Due to technical reasons, we have temporarily removed commenting from our articles. We hope to have this fixed soon. Thank you for your patience. If you are looking to give feedback on our new site, please send it along to feedback@globeandmail.com. If you want to write a letter to the editor, please forward to letters@globeandmail.com.

Welcome to The Globe and Mail’s comment community. This is a space where subscribers can engage with each other and Globe staff. Non-subscribers can read and sort comments but will not be able to engage with them in any way. Click here to subscribe.

If you would like to write a letter to the editor, please forward it to letters@globeandmail.com. Readers can also interact with The Globe on Facebook and Twitter .

Welcome to The Globe and Mail’s comment community. This is a space where subscribers can engage with each other and Globe staff. Non-subscribers can read and sort comments but will not be able to engage with them in any way. Click here to subscribe.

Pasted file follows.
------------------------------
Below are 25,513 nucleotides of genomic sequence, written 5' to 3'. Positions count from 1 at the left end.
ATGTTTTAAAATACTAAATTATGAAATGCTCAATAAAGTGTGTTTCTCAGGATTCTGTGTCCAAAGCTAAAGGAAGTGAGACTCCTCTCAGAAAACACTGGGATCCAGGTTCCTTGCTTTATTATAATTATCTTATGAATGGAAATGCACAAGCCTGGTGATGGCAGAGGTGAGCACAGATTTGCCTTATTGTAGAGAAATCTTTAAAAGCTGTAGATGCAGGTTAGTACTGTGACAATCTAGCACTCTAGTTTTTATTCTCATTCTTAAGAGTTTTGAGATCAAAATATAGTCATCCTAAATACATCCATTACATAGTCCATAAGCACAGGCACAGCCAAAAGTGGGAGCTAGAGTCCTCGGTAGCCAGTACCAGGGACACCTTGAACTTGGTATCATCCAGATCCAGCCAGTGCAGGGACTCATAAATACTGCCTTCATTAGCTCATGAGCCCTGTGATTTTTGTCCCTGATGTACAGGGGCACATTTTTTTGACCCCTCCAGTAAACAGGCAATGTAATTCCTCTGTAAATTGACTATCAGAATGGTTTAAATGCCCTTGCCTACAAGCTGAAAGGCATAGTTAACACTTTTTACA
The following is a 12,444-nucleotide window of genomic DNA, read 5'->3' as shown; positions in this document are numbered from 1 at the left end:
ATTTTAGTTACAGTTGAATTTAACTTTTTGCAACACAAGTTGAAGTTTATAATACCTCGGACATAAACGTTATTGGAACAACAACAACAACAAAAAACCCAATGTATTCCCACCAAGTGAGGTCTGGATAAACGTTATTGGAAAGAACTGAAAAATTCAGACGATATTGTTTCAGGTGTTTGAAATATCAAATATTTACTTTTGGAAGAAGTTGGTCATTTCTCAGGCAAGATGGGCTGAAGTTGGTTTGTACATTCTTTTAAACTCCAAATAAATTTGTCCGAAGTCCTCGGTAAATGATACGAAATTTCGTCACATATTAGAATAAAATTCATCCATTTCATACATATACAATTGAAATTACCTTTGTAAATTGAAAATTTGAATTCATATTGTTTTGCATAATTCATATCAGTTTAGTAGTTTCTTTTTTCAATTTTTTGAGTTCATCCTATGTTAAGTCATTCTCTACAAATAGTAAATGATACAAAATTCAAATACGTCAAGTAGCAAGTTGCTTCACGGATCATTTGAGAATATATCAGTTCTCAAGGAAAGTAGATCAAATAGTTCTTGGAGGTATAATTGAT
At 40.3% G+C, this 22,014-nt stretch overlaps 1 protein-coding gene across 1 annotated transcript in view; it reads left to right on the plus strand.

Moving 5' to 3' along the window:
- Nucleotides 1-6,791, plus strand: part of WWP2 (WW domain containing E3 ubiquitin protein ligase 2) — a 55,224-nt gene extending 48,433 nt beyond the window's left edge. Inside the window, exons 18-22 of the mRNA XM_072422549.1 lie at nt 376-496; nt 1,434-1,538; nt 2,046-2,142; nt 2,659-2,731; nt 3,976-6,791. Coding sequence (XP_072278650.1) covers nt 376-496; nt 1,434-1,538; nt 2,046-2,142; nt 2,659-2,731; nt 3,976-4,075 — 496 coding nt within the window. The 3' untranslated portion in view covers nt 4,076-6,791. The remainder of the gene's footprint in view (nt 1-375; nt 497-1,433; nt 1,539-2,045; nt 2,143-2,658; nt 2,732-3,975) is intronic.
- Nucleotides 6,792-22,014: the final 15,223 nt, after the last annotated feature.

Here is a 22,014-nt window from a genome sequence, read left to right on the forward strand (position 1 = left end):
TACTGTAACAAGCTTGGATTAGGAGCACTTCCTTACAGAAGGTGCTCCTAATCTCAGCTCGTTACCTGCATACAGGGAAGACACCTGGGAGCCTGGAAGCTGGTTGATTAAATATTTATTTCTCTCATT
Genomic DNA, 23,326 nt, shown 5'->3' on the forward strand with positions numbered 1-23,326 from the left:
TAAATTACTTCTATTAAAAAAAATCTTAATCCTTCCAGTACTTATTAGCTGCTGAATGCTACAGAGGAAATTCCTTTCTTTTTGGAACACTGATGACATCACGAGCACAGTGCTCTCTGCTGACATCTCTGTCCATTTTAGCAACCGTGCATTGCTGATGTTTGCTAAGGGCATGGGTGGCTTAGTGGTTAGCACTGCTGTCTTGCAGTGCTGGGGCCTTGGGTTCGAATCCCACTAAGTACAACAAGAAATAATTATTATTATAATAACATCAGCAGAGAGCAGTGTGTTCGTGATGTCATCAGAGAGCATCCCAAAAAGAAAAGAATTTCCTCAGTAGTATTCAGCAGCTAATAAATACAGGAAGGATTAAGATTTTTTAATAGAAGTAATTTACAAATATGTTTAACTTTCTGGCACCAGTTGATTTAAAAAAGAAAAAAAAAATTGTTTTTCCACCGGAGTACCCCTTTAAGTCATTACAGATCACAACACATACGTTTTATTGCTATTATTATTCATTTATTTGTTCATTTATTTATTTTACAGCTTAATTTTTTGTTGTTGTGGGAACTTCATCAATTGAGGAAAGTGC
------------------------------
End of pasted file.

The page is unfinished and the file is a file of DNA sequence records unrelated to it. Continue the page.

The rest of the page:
If you would like to write a letter to the editor, please forward it to letters@globeandmail.com. Readers can also interact with The Globe on Facebook and Twitter .

Welcome to The Globe and Mail’s comment community. This is a space where subscribers can engage with each other and Globe staff.

We aim to create a safe and valuable space for discussion and debate. That means:

  • Treat others as you wish to be treated
  • Criticize ideas, not people
  • Stay on topic
  • Avoid the use of toxic and offensive language
  • Flag bad behaviour

Comments that violate our community guidelines will be removed.

Read our community guidelines here

Discussion loading ...

To view this site properly, enable cookies in your browser. Read our privacy policy to learn more.
How to enable cookies